As a result, the British company now expects to begin bidding for more significant catering-industry contracts than it could previously handle.
It has been no secret for some time that Metropolitan needed a new coffee brand. For several years the company distributed the significant Segafredo brand, but when that company established its own UK outlet by buying Brodies of Edinburgh, Metropolitan needed a replacement.
Its first move was to create Integrity, a Fairtrade coffee roasted in the UK, which has done well; its second move was to replace its ‘authentic' Italian option by offering Caffe Amada, which did not do so well.
Metropolitan's intention was to replace Amada with another authentic Italian coffee, Caffe Kimbo, but when that company looked more closely at its prospects in the UK, it decided to take the British trade sufficiently seriously to set up its own base here … and now it has bought its prospective distributor.
The result is that Metropolitan now hopes to become a more significant player in national contracts in the hospitality trade.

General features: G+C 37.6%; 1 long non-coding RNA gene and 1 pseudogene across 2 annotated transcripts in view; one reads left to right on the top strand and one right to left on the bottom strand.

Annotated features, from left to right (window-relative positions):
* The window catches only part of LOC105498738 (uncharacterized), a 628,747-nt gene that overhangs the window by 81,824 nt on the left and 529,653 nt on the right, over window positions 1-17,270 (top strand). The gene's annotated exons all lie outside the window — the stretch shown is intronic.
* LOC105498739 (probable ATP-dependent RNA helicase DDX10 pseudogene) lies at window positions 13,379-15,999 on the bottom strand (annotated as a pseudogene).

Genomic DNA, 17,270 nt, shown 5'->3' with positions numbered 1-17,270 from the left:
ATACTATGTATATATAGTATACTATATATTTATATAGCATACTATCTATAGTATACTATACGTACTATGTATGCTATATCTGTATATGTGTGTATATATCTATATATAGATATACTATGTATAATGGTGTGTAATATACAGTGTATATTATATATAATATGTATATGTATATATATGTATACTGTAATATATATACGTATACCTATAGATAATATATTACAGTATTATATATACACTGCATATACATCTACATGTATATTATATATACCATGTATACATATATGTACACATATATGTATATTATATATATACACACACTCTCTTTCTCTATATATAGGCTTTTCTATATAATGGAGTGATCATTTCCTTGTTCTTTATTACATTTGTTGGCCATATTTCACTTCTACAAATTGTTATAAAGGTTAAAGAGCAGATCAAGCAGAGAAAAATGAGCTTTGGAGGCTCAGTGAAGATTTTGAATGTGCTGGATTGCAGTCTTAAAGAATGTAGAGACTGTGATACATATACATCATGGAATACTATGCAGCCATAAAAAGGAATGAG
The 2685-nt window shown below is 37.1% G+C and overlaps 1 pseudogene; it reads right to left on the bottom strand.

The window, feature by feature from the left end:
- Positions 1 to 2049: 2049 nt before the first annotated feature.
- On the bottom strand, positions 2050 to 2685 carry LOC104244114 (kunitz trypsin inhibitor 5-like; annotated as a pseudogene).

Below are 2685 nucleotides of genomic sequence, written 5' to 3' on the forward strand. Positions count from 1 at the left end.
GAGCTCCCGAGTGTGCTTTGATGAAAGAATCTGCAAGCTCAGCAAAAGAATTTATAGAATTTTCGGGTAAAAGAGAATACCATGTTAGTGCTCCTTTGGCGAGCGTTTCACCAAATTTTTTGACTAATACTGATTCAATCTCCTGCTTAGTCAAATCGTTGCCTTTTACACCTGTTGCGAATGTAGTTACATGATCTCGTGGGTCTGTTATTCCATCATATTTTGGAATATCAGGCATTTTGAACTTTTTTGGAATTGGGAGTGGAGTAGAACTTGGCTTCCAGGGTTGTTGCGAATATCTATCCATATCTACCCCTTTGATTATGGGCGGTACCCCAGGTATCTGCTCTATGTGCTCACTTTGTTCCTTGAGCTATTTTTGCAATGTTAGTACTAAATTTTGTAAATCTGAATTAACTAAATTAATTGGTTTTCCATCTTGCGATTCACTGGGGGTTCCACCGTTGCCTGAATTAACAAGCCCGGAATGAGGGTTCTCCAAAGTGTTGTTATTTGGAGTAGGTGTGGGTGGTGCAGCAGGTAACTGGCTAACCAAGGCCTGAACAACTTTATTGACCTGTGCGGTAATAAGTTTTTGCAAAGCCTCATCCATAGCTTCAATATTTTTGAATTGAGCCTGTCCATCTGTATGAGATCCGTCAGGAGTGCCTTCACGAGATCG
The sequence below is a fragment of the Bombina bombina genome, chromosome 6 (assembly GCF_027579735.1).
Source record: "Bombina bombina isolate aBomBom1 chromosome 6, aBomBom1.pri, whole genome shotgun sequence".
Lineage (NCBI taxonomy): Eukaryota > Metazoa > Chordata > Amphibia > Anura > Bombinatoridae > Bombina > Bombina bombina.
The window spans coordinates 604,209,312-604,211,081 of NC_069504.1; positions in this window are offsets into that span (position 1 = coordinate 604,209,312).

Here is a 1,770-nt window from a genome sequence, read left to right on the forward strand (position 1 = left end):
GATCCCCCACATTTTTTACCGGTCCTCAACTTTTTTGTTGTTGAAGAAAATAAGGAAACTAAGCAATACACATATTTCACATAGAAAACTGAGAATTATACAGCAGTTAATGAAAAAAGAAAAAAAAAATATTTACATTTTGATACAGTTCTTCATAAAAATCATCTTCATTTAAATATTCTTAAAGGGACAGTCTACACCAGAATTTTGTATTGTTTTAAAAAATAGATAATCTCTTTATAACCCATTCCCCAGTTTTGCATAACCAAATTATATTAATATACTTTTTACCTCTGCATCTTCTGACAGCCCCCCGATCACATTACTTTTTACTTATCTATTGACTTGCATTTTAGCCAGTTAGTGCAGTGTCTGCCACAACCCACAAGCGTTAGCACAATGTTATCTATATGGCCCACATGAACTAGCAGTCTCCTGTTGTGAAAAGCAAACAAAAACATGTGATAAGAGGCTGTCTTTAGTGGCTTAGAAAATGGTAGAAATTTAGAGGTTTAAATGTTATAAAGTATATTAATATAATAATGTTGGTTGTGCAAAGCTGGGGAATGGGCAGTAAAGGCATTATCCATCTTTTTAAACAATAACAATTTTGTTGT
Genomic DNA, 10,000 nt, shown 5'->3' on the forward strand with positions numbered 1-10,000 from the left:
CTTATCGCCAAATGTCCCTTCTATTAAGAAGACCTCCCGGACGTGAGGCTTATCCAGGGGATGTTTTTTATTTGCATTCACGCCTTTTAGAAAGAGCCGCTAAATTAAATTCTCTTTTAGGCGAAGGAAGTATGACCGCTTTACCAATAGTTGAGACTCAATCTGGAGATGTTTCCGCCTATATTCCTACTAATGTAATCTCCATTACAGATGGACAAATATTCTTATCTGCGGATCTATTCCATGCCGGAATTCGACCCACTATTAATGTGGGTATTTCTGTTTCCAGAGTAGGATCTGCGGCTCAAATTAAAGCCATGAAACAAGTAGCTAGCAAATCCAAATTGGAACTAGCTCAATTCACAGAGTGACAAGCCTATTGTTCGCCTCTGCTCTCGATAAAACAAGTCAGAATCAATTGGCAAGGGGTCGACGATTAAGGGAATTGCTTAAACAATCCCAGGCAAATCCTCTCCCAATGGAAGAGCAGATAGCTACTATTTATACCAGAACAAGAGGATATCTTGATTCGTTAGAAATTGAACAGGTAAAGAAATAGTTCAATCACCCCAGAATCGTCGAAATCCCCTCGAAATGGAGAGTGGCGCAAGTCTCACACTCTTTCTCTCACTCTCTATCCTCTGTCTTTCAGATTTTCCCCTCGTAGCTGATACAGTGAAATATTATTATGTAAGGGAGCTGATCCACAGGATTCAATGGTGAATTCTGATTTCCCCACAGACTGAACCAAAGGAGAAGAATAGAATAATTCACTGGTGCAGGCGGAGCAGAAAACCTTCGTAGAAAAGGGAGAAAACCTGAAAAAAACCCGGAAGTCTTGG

"Kimbo is not just an Italian coffee, it is a Neapolitan sensation," says McKenzie. "I've never encountered such commitment to quality from a roaster before. Their brand is adored in Italy and despite the scale on which it is produced, there is a rare knowledge, respect and love of coffee that you might expect more from a tiny artisan roaster than a giant company.
"You can now expect a lot of activity from Metropolitan - most importantly a big rise in training as we will be offering a twice monthly training school here in Acton which will be free to our customers. We'll be seeking to work with more distributors than before, and we'll also be able to compete more effectively for large coffee tenders, whereas previously we just weren't always in the right ball park. Now, we can do the deals - and with a high quality authentic Italian coffee."
Metropolitan will still be able to produce its successful Integrity brand - this will be adopted by Caffe Kimbo as the product to take it into emerging Fairtrade markets in Europe.
However, says McKenzie, one notable difference for Metropolitan is that while it will continue to supply espresso machines, it will now only do so as a support to its coffee offering.
"We will not now sell a machine only, or sell machines where our coffee is not involved," says Mckenzie. "Coffee now comes first, and machines are secondary. However, we will now also offer capsule machines for domestic use and low-volume espresso catering."
By Ian Boughton